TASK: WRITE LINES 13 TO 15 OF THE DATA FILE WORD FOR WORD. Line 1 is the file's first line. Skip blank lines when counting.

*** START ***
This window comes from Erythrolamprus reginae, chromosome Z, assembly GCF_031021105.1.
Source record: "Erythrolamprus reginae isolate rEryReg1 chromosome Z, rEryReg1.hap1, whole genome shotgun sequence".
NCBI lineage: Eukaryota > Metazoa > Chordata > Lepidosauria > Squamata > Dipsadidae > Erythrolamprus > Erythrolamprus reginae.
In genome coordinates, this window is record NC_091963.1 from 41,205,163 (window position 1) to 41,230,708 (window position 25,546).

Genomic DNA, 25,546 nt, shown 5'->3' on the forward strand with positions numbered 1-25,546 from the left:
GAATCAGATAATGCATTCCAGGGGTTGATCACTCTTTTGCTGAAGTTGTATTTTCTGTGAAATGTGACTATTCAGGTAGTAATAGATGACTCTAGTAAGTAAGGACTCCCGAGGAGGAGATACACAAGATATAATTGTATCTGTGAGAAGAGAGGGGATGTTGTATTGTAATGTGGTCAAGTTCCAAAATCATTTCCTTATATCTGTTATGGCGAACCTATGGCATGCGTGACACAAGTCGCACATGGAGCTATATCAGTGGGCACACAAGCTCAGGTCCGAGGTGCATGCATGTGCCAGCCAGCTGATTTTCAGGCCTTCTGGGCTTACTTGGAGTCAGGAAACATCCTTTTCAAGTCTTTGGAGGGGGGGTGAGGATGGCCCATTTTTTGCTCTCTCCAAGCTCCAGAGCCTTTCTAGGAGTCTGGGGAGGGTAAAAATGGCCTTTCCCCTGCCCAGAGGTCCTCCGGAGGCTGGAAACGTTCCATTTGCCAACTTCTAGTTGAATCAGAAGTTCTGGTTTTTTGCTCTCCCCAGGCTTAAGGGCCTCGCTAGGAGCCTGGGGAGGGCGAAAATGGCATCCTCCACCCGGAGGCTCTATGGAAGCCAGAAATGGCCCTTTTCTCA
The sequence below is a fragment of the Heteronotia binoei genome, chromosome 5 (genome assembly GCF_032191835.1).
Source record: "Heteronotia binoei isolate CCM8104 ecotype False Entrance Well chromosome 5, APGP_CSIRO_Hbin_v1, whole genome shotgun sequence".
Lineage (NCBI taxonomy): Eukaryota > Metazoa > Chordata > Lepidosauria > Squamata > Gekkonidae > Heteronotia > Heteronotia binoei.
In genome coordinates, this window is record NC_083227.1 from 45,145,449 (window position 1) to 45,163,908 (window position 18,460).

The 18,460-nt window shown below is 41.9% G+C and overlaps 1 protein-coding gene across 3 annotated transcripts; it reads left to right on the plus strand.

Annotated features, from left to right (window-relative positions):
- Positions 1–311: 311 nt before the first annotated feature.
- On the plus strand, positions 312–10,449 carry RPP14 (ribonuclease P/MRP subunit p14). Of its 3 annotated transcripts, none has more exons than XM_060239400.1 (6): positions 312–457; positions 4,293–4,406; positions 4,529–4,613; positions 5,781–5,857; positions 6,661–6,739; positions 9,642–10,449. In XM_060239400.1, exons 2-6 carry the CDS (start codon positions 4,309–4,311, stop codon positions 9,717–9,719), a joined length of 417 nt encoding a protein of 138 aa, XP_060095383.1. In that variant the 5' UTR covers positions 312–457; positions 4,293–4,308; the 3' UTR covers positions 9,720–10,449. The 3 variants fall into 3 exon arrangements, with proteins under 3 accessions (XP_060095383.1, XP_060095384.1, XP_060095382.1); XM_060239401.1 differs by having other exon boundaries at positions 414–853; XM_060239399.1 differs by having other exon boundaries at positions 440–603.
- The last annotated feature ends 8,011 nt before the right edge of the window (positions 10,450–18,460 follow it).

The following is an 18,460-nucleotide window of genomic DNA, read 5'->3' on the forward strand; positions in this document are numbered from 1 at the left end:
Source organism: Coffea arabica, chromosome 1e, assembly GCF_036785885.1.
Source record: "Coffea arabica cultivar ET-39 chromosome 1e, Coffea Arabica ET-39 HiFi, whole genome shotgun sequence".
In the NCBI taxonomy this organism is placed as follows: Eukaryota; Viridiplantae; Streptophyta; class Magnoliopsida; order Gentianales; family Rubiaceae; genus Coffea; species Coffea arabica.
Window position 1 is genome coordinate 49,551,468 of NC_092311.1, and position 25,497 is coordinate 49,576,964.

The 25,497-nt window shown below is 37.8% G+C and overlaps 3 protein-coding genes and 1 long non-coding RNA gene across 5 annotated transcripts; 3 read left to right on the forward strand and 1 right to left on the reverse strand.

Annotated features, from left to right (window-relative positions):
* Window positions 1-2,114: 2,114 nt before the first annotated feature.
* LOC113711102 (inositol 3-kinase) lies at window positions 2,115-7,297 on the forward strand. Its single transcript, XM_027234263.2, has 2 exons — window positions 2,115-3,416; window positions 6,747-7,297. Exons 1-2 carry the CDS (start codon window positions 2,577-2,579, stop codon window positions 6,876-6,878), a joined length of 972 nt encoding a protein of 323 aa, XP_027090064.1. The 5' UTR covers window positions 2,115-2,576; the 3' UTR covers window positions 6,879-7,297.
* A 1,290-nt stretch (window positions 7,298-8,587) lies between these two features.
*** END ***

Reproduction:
- Positions 1–311: 311 nt before the first annotated feature.
- On the plus strand, positions 312–10,449 carry RPP14 (ribonuclease P/MRP subunit p14). Of its 3 annotated transcripts, none has more exons than XM_060239400.1 (6): positions 312–457; positions 4,293–4,406; positions 4,529–4,613; positions 5,781–5,857; positions 6,661–6,739; positions 9,642–10,449. In XM_060239400.1, exons 2-6 carry the CDS (start codon positions 4,309–4,311, stop codon positions 9,717–9,719), a joined length of 417 nt encoding a protein of 138 aa, XP_060095383.1. In that variant the 5' UTR covers positions 312–457; positions 4,293–4,308; the 3' UTR covers positions 9,720–10,449. The 3 variants fall into 3 exon arrangements, with proteins under 3 accessions (XP_060095383.1, XP_060095384.1, XP_060095382.1); XM_060239401.1 differs by having other exon boundaries at positions 414–853; XM_060239399.1 differs by having other exon boundaries at positions 440–603.
- The last annotated feature ends 8,011 nt before the right edge of the window (positions 10,450–18,460 follow it).